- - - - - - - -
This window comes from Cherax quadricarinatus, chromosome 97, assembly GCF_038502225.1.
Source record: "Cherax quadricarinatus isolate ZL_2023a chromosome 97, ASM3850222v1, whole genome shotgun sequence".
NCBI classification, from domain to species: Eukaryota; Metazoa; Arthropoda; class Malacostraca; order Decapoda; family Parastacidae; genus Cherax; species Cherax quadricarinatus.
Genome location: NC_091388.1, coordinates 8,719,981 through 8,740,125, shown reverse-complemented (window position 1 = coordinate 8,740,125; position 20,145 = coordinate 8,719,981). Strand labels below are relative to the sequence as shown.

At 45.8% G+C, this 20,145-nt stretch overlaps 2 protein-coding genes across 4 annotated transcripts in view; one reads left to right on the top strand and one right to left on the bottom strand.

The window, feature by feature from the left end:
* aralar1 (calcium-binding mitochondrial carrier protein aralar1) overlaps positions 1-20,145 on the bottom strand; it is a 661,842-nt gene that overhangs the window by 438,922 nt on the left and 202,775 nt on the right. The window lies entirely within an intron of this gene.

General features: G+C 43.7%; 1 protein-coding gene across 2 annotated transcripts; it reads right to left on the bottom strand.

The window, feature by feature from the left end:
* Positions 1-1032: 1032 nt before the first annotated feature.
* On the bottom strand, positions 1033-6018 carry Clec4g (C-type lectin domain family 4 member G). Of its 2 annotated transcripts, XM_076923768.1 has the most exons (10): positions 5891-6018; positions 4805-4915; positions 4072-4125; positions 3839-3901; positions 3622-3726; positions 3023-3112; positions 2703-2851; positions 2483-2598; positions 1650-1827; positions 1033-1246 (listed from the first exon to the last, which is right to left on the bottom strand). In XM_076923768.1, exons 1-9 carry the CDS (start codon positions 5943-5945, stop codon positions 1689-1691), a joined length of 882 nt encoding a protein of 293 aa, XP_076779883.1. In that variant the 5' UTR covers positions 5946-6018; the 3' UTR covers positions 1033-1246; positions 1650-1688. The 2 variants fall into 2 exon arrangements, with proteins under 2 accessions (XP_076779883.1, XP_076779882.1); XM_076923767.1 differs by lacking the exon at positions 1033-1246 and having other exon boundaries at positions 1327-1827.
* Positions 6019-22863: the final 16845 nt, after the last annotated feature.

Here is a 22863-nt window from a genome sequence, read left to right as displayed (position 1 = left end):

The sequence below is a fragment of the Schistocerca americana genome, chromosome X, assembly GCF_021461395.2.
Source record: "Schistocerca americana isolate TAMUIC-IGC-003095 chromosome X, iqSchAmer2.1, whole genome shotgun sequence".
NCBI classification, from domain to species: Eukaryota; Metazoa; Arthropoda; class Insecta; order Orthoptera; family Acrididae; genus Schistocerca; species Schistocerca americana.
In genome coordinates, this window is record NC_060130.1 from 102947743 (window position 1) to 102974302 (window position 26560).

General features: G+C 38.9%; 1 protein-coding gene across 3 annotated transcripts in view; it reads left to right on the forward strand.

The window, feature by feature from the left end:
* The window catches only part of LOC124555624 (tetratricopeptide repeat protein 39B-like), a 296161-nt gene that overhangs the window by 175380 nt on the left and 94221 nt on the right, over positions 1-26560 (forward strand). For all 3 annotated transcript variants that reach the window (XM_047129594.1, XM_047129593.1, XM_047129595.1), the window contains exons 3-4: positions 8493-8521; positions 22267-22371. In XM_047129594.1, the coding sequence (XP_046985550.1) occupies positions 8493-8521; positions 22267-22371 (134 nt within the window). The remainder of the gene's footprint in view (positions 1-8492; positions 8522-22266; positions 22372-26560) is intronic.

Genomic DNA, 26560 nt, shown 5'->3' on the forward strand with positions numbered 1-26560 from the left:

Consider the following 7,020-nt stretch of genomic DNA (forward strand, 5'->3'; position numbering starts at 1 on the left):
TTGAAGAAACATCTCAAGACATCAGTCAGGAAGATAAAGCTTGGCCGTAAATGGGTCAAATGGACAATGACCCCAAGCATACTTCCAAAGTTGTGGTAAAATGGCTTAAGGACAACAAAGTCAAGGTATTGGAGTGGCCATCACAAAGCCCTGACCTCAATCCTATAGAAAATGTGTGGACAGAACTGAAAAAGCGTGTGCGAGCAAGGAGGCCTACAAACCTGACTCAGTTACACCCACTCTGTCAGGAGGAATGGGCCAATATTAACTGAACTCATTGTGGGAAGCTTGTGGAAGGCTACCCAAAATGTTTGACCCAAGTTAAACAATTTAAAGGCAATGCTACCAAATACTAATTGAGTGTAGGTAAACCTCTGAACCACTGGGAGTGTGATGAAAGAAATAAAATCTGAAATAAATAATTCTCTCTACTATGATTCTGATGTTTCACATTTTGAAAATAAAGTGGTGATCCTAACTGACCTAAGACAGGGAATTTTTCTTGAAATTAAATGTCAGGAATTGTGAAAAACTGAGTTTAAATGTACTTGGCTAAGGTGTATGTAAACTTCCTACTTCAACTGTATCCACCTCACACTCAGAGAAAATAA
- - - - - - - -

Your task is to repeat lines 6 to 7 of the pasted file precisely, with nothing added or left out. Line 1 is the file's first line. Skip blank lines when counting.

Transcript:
The window, feature by feature from the left end:
* aralar1 (calcium-binding mitochondrial carrier protein aralar1) overlaps positions 1-20,145 on the bottom strand; it is a 661,842-nt gene that overhangs the window by 438,922 nt on the left and 202,775 nt on the right. The window lies entirely within an intron of this gene.